Guerlain Idylle, 2009

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Perfumer Thierry Wasser

Around the time Idylle was launched the chypre perfume was considered to be in the final stages of death throes. The word chypre was still getting thrown around a good bit but it was accompanied by a series of hair-splitting modifiers. Modern chypres, neo-chypres, pink chypres, nouveaux chypres. Virtual chypres. If you really want to see the term tortured, though, look no further than ‘nu-chypre’. Like all the above expressions, it means “not a chypre, but…”

Nu-chypres were a hodge-podge of styles that either tried to emulate the forest floor vibe of the traditional chypre without the requisite dose of moss (Annick Goutal Mon Parfum Chéri, Parfums MCDLMNOP Chypre Palatin, le Labo Ylang 49) or create an ‘alternative  chypre.’ One of the alternatives was a new style of musky florals that was paraded around as a stand-in for the dying breed of truly mossy chypres. They were powered by white musks and preternaturally clean wood materials. The trend produced some interesting perfumes like Patou Enjoy, the stellar first iteration of Miss Dior Cherie and the discontinued Ralph Lauren Pure Turquoise. The most prominent examples of the style were Narciso for Her and Sarah Jessica Parker Lovely.

For his first solo pillar fragrance for Guerlain Wasser made certain by design that his perfume would be compared outside of the confines of the brand, and he was smart to do so. Guerlain’s traditional lineup was starting to take on a vaguely rictus, Dorian Gray look and entering the house’s slow-moving orbit wouldn’t give him the foothold he needed to win over a new, young demographic.

Instead, Wasser looked to the broader marketplace. Idylle followed on the heels of both Narciso for Her and Lovely, riffing on their white musky patchouli lollipop style. He took their basic pattern and improved on it, a classic Guerlain trick. * Likening the new breed of Guerlain perfumes to the icons, like comparing Insolence to l’Heure Bleue, might be an interesting premise for a marque that values its legacy but it doesn’t necessarily bring new customers to the brand. It’s comparison to perfumes outside the brand that leads to cross-shopping, and if Wasser could woo even a fraction of the young female demographic that might have been considering Narciso or Lovely he could deliver what Guerlain desperately wanted: fresh blood.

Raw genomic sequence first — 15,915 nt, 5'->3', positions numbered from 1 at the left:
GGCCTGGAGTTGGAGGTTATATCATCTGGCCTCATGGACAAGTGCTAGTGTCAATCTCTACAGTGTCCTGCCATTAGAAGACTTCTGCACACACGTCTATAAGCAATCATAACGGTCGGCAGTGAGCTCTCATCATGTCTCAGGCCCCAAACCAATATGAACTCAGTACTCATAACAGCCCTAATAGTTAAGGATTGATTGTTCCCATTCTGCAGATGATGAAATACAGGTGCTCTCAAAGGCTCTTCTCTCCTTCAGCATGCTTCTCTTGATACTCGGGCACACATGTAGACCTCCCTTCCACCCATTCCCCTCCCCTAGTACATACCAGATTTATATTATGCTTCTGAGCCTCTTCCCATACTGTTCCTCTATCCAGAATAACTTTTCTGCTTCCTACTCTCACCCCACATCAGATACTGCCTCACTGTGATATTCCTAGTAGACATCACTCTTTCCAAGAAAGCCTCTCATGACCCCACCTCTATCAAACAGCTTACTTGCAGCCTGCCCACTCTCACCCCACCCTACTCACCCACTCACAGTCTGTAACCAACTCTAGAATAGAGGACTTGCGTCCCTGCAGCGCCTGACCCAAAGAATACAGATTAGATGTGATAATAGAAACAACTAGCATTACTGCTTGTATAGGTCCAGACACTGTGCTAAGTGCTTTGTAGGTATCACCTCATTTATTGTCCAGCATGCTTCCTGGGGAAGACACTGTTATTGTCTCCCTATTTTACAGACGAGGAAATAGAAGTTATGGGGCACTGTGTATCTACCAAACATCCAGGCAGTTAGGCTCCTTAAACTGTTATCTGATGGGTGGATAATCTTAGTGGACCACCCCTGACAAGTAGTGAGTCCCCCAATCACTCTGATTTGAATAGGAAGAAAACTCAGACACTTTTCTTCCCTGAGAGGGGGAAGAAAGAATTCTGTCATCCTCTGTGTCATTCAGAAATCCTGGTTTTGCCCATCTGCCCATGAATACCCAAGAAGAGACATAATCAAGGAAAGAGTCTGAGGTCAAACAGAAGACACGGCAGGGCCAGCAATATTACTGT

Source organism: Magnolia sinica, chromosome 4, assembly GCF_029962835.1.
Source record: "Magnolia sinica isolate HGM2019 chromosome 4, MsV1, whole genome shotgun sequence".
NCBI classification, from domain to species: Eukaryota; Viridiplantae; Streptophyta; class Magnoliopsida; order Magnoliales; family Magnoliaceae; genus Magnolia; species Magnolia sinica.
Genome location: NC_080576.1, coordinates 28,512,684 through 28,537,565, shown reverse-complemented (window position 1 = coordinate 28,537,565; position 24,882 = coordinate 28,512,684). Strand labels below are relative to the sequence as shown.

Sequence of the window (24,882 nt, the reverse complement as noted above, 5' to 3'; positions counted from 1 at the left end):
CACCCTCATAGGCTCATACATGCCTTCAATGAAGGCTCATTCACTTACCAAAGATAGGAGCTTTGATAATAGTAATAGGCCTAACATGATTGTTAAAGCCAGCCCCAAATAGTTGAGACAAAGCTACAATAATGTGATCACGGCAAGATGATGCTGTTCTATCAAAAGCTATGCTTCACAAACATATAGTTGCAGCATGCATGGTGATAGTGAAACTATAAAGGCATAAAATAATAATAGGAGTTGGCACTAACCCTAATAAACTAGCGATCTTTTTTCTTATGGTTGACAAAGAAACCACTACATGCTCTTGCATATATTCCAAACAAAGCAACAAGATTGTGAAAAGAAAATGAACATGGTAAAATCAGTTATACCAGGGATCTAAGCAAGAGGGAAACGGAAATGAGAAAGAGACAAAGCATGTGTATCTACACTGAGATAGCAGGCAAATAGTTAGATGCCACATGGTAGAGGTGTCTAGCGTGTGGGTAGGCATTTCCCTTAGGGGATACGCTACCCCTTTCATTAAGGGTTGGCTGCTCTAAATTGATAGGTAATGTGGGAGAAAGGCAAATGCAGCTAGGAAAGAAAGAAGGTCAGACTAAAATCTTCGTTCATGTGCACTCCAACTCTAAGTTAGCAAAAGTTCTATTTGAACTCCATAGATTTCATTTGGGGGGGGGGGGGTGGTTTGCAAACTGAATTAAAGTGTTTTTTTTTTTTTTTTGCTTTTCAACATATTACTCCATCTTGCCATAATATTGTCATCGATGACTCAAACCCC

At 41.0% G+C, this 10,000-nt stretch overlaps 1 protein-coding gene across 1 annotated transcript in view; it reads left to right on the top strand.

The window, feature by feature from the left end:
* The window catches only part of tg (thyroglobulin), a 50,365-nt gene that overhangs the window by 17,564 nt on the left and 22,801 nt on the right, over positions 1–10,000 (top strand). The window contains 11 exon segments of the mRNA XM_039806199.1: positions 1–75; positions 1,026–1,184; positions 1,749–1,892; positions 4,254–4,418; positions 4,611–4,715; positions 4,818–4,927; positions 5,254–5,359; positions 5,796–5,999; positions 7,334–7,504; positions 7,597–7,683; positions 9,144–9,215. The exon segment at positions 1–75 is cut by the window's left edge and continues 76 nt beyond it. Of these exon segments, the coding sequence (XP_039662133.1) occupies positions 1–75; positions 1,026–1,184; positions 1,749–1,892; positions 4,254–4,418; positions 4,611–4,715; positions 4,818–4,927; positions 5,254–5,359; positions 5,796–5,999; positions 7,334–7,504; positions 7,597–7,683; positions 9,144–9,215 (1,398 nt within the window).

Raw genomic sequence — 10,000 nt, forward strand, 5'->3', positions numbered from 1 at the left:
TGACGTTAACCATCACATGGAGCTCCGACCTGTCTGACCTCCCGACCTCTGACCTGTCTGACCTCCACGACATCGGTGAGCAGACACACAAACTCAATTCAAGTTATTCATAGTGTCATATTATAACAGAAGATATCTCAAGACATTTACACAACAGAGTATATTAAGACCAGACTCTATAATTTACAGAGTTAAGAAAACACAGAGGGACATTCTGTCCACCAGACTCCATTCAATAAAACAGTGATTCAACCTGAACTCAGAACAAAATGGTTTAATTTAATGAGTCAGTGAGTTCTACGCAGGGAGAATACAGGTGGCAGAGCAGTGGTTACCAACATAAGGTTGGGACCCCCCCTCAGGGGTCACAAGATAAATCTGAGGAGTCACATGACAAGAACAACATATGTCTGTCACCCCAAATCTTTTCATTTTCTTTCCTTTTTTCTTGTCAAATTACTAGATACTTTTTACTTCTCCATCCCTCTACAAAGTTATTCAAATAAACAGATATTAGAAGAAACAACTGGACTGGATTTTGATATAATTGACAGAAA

Taking a known concept and improving on it is a proven, successful business and artistic tactic. Looking to two perfumes that in retrospect were simply part of an ongoing drift toward perfumes built around white musks and dry-cleaned new woody materials, Wasser simply identified market trends and manipulated them to suit his purposes. Ironically, by walking away from the House of Guerlain’s looming sensibility he stepped into Jacques Guerlain’s shoes. Idylle improved on Narciso just as Shalimar had on Emeraude. Also, oddly, Narciso and Lovely have the same chicken/egg dilemma as the Coty and Guerlain perfumes. Narciso launched first in 2003, with Lovely following in 2005. The two perfumes are remarkably similar—to the point of having a common flaw. Once they move beyond the musk-slickened floral sheen of their topnotes they taper off into viscous, muffled basenotes.